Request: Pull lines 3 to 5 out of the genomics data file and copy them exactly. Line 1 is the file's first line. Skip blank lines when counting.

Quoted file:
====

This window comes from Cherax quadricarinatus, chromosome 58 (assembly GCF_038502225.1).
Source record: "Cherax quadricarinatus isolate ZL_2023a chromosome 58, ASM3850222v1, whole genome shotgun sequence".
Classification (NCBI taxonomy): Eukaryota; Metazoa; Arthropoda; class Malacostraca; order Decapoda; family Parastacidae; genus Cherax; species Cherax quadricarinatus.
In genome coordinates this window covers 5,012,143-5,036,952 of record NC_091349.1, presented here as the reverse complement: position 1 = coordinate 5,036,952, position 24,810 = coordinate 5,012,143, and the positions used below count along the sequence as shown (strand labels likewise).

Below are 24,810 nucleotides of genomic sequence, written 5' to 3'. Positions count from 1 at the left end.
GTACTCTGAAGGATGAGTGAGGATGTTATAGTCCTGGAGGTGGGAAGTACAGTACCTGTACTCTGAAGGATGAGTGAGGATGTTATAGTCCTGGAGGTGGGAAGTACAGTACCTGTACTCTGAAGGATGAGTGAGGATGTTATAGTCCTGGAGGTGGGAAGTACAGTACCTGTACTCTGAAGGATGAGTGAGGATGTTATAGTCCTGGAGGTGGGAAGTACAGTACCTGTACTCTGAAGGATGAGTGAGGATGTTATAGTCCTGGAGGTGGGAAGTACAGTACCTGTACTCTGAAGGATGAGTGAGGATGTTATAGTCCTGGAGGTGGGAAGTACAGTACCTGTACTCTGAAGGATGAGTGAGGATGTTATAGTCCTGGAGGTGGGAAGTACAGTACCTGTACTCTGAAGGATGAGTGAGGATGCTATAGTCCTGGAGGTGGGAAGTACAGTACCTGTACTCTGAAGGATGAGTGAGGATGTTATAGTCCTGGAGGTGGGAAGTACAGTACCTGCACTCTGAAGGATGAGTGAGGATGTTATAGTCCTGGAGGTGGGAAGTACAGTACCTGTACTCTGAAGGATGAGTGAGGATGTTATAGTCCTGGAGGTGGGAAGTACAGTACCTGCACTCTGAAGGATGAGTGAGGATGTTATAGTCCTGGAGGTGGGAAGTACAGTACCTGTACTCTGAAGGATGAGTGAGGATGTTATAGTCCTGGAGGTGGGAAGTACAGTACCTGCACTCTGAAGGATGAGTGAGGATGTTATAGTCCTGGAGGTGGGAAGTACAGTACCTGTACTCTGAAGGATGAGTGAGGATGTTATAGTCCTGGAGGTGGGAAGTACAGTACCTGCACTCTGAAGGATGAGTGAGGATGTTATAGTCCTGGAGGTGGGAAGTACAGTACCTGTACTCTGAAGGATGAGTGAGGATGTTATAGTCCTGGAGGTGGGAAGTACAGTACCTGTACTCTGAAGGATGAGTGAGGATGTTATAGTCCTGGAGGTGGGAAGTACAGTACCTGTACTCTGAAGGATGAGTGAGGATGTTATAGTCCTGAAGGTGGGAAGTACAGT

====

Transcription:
Classification (NCBI taxonomy): Eukaryota; Metazoa; Arthropoda; class Malacostraca; order Decapoda; family Parastacidae; genus Cherax; species Cherax quadricarinatus.
In genome coordinates this window covers 5,012,143-5,036,952 of record NC_091349.1, presented here as the reverse complement: position 1 = coordinate 5,036,952, position 24,810 = coordinate 5,012,143, and the positions used below count along the sequence as shown (strand labels likewise).

Below are 24,810 nucleotides of genomic sequence, written 5' to 3'. Positions count from 1 at the left end.